This article has been written by Samridhi Prakash from Symbiosis Law School, Noida.


Sanitization of hands is a trite official advice that has been repeated over time and again during the Covid-19 havoc that has resulted in a global tragedy. Hand sanitizers, which come in liquid, gel, or foam form, are chemicals that are applied to the hands to kill common germs. When the world saw an outbreak of clusters of pneumonia cases, later identified as the Coronavirus, resulting in a large number of deaths, governments, in consultation with their respective health departments and the WHO (World Health Organization), formalized a series of guidelines, primarily emphasizing the importance of personal hygiene and social distancing by the general public. Hand health is unquestionably important in preventing the spread of the infection. When hands are not noticeably dirty, the WHO recommends applying an alcohol-based hand rub for 20-30 seconds, using the right techniques.


Several governments throughout the world had recommended the use of ethyl alcohol or isopropyl alcohol-based hand rubs for hand hygiene in accordance with these standards. The WHO’s approval and government recommendations for alcohol-based hand sanitizers have clearly resulted in a surge in public demand in India and around the world. In response to the disconcerting increase in demand for hand sanitizers across the country, the Drug Licensing Authorities granted permission to manufacture these items in a record time of three days, not only to drug manufacturers, but also, strangely, to alcohol breweries and cosmetic manufacturers, all in an effort to alleviate the product’s shortage caused by an unexpected surge in demand. As a result, under the Essential Commodities Act of 1955, the Ministry of Consumer Affairs, Food and Public Distribution designated hand sanitizers as an “essential commodity” in March, 2020.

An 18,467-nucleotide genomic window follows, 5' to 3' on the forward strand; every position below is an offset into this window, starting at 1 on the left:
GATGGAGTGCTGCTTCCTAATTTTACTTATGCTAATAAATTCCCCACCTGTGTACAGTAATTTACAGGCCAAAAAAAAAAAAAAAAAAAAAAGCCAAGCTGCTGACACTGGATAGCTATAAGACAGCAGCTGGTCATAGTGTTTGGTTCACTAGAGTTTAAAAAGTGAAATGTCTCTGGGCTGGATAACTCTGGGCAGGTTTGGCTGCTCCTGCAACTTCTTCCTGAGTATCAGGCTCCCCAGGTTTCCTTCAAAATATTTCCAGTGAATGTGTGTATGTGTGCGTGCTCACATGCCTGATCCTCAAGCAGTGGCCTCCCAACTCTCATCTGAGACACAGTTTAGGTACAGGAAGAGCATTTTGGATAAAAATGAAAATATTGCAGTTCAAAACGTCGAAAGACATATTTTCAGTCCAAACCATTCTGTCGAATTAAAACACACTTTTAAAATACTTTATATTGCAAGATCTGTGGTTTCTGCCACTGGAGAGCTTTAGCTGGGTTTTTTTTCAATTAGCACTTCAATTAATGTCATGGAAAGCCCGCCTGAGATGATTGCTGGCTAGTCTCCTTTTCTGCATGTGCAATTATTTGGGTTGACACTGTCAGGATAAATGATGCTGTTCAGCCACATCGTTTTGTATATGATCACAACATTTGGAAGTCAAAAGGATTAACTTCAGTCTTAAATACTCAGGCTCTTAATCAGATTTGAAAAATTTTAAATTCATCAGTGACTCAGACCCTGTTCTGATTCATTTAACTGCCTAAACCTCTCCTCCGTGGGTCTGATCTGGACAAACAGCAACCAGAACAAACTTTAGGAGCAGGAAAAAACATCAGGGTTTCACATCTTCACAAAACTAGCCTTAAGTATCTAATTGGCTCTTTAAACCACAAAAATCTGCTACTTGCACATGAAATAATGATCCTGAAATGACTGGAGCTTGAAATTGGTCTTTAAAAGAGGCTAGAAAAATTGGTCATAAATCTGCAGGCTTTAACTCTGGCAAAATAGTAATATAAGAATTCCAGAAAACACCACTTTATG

Hand sanitizers were exempted from the requirement of a sale license under the Drugs and Cosmetics Act, 1940, and the Drugs and Cosmetics Rules, 1945, by the Union Health Ministry in May, 2020. Several requests were submitted to the government, according to the official notification, to exempt hand sanitizers from the requirement of a sale license under the Drugs and Cosmetics Act. It has now been deduced from a number of circulars and instructions issued by Drug Inspectors across the country that the sale of hand sanitizers will be limited to dealers with drug licenses, limiting its sale to medical shops and chemists. This would have a significant impact on the supply and availability of such a vital item, especially when the urgent requirement is to ensure that sanitizers are available in every state, village, and town.